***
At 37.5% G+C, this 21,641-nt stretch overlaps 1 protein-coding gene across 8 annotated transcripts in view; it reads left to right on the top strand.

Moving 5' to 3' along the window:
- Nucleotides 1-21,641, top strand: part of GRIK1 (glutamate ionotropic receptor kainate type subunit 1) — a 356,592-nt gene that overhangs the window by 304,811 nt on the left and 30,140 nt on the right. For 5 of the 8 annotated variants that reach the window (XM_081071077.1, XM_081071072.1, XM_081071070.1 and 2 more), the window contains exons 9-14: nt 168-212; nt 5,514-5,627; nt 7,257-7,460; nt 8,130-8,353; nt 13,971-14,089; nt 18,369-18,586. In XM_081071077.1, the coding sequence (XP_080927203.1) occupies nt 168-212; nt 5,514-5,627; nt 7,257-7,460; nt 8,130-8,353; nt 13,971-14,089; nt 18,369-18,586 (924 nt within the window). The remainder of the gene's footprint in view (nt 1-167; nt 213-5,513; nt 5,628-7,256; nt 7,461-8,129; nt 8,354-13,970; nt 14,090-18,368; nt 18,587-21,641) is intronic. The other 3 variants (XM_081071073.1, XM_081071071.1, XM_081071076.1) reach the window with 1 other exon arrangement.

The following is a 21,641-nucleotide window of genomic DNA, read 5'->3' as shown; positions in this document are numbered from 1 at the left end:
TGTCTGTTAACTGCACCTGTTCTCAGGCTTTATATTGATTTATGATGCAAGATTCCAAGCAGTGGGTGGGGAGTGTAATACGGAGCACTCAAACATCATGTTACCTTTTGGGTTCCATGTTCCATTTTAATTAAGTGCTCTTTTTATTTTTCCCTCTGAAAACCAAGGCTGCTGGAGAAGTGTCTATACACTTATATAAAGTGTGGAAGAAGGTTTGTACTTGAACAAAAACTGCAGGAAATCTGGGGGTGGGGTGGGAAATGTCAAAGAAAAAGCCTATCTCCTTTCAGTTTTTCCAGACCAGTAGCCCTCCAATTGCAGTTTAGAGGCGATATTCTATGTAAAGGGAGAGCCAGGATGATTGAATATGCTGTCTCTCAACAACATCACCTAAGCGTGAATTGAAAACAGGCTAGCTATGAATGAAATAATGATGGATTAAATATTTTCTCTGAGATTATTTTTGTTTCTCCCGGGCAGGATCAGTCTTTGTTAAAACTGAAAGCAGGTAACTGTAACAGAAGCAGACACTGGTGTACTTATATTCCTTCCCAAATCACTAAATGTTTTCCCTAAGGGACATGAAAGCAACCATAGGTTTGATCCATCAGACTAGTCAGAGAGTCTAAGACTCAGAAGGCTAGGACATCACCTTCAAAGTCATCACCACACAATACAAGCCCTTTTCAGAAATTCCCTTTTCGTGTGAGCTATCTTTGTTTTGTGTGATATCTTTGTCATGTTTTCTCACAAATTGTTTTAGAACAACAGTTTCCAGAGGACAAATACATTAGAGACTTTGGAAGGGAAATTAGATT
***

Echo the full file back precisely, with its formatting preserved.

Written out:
At 37.5% G+C, this 21,641-nt stretch overlaps 1 protein-coding gene across 8 annotated transcripts in view; it reads left to right on the top strand.

Moving 5' to 3' along the window:
- Nucleotides 1-21,641, top strand: part of GRIK1 (glutamate ionotropic receptor kainate type subunit 1) — a 356,592-nt gene that overhangs the window by 304,811 nt on the left and 30,140 nt on the right. For 5 of the 8 annotated variants that reach the window (XM_081071077.1, XM_081071072.1, XM_081071070.1 and 2 more), the window contains exons 9-14: nt 168-212; nt 5,514-5,627; nt 7,257-7,460; nt 8,130-8,353; nt 13,971-14,089; nt 18,369-18,586. In XM_081071077.1, the coding sequence (XP_080927203.1) occupies nt 168-212; nt 5,514-5,627; nt 7,257-7,460; nt 8,130-8,353; nt 13,971-14,089; nt 18,369-18,586 (924 nt within the window). The remainder of the gene's footprint in view (nt 1-167; nt 213-5,513; nt 5,628-7,256; nt 7,461-8,129; nt 8,354-13,970; nt 14,090-18,368; nt 18,587-21,641) is intronic. The other 3 variants (XM_081071073.1, XM_081071071.1, XM_081071076.1) reach the window with 1 other exon arrangement.

The following is a 21,641-nucleotide window of genomic DNA, read 5'->3' as shown; positions in this document are numbered from 1 at the left end:
TGTCTGTTAACTGCACCTGTTCTCAGGCTTTATATTGATTTATGATGCAAGATTCCAAGCAGTGGGTGGGGAGTGTAATACGGAGCACTCAAACATCATGTTACCTTTTGGGTTCCATGTTCCATTTTAATTAAGTGCTCTTTTTATTTTTCCCTCTGAAAACCAAGGCTGCTGGAGAAGTGTCTATACACTTATATAAAGTGTGGAAGAAGGTTTGTACTTGAACAAAAACTGCAGGAAATCTGGGGGTGGGGTGGGAAATGTCAAAGAAAAAGCCTATCTCCTTTCAGTTTTTCCAGACCAGTAGCCCTCCAATTGCAGTTTAGAGGCGATATTCTATGTAAAGGGAGAGCCAGGATGATTGAATATGCTGTCTCTCAACAACATCACCTAAGCGTGAATTGAAAACAGGCTAGCTATGAATGAAATAATGATGGATTAAATATTTTCTCTGAGATTATTTTTGTTTCTCCCGGGCAGGATCAGTCTTTGTTAAAACTGAAAGCAGGTAACTGTAACAGAAGCAGACACTGGTGTACTTATATTCCTTCCCAAATCACTAAATGTTTTCCCTAAGGGACATGAAAGCAACCATAGGTTTGATCCATCAGACTAGTCAGAGAGTCTAAGACTCAGAAGGCTAGGACATCACCTTCAAAGTCATCACCACACAATACAAGCCCTTTTCAGAAATTCCCTTTTCGTGTGAGCTATCTTTGTTTTGTGTGATATCTTTGTCATGTTTTCTCACAAATTGTTTTAGAACAACAGTTTCCAGAGGACAAATACATTAGAGACTTTGGAAGGGAAATTAGATT